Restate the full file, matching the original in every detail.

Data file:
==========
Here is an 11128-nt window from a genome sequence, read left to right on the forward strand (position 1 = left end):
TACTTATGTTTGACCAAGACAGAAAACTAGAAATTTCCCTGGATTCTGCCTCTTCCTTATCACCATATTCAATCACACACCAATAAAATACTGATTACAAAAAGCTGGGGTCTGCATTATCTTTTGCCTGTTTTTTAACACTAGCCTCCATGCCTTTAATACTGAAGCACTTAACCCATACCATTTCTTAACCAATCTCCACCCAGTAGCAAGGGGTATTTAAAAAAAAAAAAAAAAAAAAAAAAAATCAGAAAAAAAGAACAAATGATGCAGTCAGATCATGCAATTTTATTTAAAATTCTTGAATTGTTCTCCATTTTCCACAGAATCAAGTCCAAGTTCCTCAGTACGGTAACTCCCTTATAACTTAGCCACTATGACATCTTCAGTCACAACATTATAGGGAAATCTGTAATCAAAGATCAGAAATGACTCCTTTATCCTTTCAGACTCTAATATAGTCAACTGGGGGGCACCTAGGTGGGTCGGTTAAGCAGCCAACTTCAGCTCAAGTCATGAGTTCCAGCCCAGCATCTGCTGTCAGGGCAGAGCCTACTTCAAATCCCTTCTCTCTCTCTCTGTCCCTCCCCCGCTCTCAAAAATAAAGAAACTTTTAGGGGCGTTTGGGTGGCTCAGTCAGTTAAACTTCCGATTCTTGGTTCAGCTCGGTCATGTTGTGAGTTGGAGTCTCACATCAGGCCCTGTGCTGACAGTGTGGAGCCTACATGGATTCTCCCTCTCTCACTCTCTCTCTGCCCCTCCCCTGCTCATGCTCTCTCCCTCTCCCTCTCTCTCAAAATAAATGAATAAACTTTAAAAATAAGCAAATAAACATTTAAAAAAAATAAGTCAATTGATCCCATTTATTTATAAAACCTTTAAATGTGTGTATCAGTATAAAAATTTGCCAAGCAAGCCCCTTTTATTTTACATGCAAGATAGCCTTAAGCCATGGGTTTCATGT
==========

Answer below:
Here is an 11128-nt window from a genome sequence, read left to right on the forward strand (position 1 = left end):
TACTTATGTTTGACCAAGACAGAAAACTAGAAATTTCCCTGGATTCTGCCTCTTCCTTATCACCATATTCAATCACACACCAATAAAATACTGATTACAAAAAGCTGGGGTCTGCATTATCTTTTGCCTGTTTTTTAACACTAGCCTCCATGCCTTTAATACTGAAGCACTTAACCCATACCATTTCTTAACCAATCTCCACCCAGTAGCAAGGGGTATTTAAAAAAAAAAAAAAAAAAAAAAAAAATCAGAAAAAAAGAACAAATGATGCAGTCAGATCATGCAATTTTATTTAAAATTCTTGAATTGTTCTCCATTTTCCACAGAATCAAGTCCAAGTTCCTCAGTACGGTAACTCCCTTATAACTTAGCCACTATGACATCTTCAGTCACAACATTATAGGGAAATCTGTAATCAAAGATCAGAAATGACTCCTTTATCCTTTCAGACTCTAATATAGTCAACTGGGGGGCACCTAGGTGGGTCGGTTAAGCAGCCAACTTCAGCTCAAGTCATGAGTTCCAGCCCAGCATCTGCTGTCAGGGCAGAGCCTACTTCAAATCCCTTCTCTCTCTCTCTGTCCCTCCCCCGCTCTCAAAAATAAAGAAACTTTTAGGGGCGTTTGGGTGGCTCAGTCAGTTAAACTTCCGATTCTTGGTTCAGCTCGGTCATGTTGTGAGTTGGAGTCTCACATCAGGCCCTGTGCTGACAGTGTGGAGCCTACATGGATTCTCCCTCTCTCACTCTCTCTCTGCCCCTCCCCTGCTCATGCTCTCTCCCTCTCCCTCTCTCTCAAAATAAATGAATAAACTTTAAAAATAAGCAAATAAACATTTAAAAAAAATAAGTCAATTGATCCCATTTATTTATAAAACCTTTAAATGTGTGTATCAGTATAAAAATTTGCCAAGCAAGCCCCTTTTATTTTACATGCAAGATAGCCTTAAGCCATGGGTTTCATGT